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Moore County resident receives recording engineer award

Wednesday, June 13, 2012

Jim Pugh
(Submitted photo)
Lynchburg resident Jim Pugh was one of seven Nashville recording engineers to receive the first annual Lifetime Achievement Award from the Nashville section of the Audio Engineering Society and the Country Music Hall of Fame.

The award was presented June 3 in the Hall of Fame's Ford Theater in Nashville. The engineers honored were called "Music City Recording Pioneers." They covered a period of time in Nashville's recording history from post-World War II to the 1980s.

In 1967, while working for Electronic Equipment in Atlanta, Ga., Pugh built two recording consoles: one for Acuff-Rose Studios, owned by Wes Rose and Roy Acuff, and one for the newly built Woodland Sound Studio. Because of the lack of space at Electronic Equipment, the consoles were built in Pugh's home basement. Pugh recruited a radio engineer and two neighbors, a lawyer and a social worker, to assist with the project, which took almost a year of full days and into many nights.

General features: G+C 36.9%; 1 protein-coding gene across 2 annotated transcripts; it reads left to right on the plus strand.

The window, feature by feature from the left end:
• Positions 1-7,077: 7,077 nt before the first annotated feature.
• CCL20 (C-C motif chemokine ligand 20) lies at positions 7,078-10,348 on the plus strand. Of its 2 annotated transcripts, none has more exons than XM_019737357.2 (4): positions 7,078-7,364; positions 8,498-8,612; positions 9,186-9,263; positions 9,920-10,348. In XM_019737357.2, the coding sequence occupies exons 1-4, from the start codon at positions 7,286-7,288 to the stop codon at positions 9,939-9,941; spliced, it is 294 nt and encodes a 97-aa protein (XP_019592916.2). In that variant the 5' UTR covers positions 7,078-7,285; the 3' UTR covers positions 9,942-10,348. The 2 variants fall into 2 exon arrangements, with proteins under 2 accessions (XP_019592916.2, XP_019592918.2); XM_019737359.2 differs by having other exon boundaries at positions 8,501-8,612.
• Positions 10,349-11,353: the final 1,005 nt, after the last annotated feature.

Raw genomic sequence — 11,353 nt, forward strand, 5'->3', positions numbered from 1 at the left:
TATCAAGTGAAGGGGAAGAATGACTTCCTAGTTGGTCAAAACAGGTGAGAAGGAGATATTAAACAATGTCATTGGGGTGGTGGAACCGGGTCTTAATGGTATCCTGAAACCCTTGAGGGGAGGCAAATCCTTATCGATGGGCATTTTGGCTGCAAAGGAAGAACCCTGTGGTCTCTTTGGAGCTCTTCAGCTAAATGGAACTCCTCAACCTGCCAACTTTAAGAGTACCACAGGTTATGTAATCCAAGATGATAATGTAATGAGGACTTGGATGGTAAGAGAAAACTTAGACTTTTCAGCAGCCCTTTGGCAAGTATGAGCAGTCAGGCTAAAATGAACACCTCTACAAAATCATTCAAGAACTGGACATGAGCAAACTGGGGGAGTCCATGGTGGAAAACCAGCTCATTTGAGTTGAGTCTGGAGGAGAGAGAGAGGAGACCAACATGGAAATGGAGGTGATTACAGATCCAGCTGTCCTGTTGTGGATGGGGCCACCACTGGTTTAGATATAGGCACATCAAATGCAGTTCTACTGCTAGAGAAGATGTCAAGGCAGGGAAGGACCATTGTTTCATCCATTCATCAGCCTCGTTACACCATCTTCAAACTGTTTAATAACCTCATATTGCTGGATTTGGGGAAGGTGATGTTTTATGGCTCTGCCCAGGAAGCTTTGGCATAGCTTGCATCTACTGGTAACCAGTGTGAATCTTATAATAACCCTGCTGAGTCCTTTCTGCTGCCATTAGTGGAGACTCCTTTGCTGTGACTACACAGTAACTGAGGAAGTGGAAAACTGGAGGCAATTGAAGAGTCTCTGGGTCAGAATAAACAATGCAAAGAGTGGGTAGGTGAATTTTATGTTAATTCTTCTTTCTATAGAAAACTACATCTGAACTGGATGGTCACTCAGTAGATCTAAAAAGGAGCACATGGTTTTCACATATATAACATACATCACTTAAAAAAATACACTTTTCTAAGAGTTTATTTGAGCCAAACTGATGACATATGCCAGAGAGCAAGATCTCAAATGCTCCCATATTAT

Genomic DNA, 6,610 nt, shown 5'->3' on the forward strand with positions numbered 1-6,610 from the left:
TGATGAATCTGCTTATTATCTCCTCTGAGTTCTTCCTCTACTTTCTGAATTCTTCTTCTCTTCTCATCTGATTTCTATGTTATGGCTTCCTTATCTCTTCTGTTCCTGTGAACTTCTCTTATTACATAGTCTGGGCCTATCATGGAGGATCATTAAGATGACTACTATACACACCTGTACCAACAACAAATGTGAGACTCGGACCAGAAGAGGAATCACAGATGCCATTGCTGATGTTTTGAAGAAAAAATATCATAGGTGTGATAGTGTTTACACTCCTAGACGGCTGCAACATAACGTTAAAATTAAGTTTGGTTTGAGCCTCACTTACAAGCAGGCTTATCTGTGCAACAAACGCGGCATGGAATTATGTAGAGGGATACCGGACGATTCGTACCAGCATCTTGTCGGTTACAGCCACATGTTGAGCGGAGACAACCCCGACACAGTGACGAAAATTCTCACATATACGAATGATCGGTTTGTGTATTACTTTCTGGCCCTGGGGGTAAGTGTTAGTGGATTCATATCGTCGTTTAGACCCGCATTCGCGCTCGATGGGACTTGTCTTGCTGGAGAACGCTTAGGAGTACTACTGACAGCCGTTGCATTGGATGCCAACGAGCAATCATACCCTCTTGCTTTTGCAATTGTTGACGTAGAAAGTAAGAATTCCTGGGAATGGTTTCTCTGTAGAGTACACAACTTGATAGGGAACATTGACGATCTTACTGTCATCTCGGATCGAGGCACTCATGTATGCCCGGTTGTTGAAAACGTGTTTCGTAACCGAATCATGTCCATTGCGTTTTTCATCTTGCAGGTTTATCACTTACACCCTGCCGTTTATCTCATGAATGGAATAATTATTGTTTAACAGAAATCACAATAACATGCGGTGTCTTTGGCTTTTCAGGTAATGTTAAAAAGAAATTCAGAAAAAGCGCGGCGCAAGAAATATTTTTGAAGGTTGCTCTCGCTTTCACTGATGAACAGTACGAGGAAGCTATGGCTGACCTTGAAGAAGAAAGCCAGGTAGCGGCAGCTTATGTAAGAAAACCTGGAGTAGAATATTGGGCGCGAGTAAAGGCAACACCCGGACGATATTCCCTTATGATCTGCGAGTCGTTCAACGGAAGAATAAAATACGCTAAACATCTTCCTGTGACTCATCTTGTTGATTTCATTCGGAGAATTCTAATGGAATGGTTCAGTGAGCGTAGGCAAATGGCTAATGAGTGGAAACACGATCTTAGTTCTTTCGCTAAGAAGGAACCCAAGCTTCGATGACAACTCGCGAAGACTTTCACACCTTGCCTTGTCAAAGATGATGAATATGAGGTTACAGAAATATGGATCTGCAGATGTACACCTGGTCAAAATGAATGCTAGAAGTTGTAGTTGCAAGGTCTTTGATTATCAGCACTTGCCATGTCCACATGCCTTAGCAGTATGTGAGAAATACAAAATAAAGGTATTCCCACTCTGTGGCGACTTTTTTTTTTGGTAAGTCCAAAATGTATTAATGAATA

In 1968, Pugh was hired by Woodland Sound Studios as chief technical engineer and was called upon when record producers thought something "just didn't sound right." He worked with well-known artists such as Charlie Daniels, Barbara Mandrell, Wayne Newton, Ronnie Milsap and the Nitty Gritty Dirt Band. He also designed and supervised construction of many additions to Woodland over the years. He was the mentor for several recording engineers who are still active in the recording industry.

Pugh left the recording business in 1989. Since moving to Lynchburg in 1999, he has been building furniture out of used Jack Daniel's Whiskey barrels. He became a Certified Lay Speaker in the United Methodist Church and for last three years has been pastor of Goose Pond United Methodist Church on the Woodbury Highway in Manchester. The Pughs have two children and two grandchildren.

Pugh's interest in electronics began in high school in Berlin, Pa., as a ham radio operator. During his four years in the Air Force, he taught electronics at Lowry Air Force Base in Denver, where he met his wife, June, from Atlanta. June was a student at the University of Colorado. After his discharge, the couple moved to Atlanta, where he went to school at Georgia Tech. He was the assistant chief engineer for WGST radio, prior to being hired by Electronic Equipment.

Pugh was given this prestigious award because of the standards of excellence he set and insisted on during his career at Woodland.

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